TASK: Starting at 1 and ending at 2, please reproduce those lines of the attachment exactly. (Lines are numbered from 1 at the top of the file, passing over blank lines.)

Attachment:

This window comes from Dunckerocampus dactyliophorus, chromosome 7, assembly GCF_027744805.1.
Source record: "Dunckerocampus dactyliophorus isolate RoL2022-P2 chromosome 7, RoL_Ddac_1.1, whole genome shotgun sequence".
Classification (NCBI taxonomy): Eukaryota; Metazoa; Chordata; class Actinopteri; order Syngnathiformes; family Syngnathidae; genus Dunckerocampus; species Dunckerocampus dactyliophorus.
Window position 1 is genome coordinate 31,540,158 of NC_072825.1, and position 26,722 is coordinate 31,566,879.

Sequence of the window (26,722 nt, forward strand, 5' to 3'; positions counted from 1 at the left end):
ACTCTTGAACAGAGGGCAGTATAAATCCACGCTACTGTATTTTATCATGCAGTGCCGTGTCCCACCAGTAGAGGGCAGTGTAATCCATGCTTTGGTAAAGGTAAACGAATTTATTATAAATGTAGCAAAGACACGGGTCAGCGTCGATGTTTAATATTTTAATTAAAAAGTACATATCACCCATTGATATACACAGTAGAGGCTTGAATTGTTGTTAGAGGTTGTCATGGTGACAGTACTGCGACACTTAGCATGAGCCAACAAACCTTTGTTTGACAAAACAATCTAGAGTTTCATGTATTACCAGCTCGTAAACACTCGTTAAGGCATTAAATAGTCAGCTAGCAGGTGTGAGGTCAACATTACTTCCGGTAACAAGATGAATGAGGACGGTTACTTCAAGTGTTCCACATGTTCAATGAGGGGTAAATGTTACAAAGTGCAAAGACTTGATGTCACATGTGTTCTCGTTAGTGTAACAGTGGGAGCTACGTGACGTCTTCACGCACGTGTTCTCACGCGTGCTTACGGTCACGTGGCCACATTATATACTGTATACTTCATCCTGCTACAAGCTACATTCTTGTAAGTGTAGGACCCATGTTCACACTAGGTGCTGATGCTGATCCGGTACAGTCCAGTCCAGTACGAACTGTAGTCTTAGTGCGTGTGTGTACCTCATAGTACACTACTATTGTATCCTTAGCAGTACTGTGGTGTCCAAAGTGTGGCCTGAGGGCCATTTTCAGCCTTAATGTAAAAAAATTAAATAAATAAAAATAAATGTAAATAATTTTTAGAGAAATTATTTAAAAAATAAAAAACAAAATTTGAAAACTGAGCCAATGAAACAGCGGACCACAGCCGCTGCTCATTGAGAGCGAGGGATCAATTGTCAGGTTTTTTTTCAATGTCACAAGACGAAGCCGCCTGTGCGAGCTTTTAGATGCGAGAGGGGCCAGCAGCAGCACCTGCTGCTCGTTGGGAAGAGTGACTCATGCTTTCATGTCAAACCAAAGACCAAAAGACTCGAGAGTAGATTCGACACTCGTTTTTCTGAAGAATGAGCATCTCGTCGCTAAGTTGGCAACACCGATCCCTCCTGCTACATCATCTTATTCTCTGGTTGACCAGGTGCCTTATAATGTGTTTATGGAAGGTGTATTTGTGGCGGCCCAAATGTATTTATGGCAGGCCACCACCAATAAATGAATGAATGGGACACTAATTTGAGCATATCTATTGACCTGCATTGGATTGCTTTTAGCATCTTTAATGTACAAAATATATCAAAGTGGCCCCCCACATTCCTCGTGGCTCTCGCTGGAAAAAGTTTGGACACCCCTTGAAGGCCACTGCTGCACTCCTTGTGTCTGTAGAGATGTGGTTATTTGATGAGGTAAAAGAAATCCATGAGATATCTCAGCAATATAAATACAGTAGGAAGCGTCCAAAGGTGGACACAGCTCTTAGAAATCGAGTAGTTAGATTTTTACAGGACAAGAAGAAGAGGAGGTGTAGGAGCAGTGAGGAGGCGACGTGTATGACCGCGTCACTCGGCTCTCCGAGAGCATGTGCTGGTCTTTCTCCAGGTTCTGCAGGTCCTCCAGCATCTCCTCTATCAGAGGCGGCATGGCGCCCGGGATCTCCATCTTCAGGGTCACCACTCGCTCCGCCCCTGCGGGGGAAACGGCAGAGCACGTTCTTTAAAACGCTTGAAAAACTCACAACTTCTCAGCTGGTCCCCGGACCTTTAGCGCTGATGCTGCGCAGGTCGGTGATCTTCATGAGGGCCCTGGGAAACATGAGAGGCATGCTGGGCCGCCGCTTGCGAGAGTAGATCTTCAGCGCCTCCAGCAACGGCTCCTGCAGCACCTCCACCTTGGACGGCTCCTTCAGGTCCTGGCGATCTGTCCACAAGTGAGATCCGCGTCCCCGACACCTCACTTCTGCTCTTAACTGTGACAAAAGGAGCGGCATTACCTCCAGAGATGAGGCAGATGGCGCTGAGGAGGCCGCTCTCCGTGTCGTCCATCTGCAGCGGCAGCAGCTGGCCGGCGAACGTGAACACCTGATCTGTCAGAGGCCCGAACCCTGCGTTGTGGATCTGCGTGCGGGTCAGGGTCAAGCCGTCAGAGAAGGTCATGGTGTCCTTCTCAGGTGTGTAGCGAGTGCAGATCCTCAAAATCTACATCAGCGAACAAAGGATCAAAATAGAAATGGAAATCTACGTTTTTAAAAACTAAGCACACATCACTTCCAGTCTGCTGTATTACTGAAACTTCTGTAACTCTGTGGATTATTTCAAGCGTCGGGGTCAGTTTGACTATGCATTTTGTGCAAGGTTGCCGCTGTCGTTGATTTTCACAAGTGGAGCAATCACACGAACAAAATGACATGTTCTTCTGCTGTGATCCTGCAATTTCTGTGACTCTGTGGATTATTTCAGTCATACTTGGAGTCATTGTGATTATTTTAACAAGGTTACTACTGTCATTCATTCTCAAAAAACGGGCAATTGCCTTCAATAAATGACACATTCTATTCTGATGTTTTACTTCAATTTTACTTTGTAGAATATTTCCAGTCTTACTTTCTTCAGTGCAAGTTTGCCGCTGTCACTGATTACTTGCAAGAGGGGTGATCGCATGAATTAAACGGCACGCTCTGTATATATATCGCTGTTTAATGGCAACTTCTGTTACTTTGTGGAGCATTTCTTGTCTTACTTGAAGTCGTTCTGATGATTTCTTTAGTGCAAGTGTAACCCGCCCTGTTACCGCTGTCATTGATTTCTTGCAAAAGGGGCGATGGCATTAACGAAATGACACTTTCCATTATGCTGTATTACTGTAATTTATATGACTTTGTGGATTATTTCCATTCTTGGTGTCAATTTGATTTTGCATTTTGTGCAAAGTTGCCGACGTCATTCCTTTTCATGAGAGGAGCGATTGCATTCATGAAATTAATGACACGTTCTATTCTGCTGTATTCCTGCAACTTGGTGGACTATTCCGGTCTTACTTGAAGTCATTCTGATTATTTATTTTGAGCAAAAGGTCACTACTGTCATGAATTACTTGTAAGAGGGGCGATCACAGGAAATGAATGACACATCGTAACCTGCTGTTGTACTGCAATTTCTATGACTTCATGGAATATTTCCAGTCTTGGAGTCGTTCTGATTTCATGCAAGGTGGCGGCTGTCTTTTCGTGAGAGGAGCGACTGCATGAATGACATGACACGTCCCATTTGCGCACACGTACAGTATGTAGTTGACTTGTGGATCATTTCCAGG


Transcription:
This window comes from Dunckerocampus dactyliophorus, chromosome 7, assembly GCF_027744805.1.
Source record: "Dunckerocampus dactyliophorus isolate RoL2022-P2 chromosome 7, RoL_Ddac_1.1, whole genome shotgun sequence".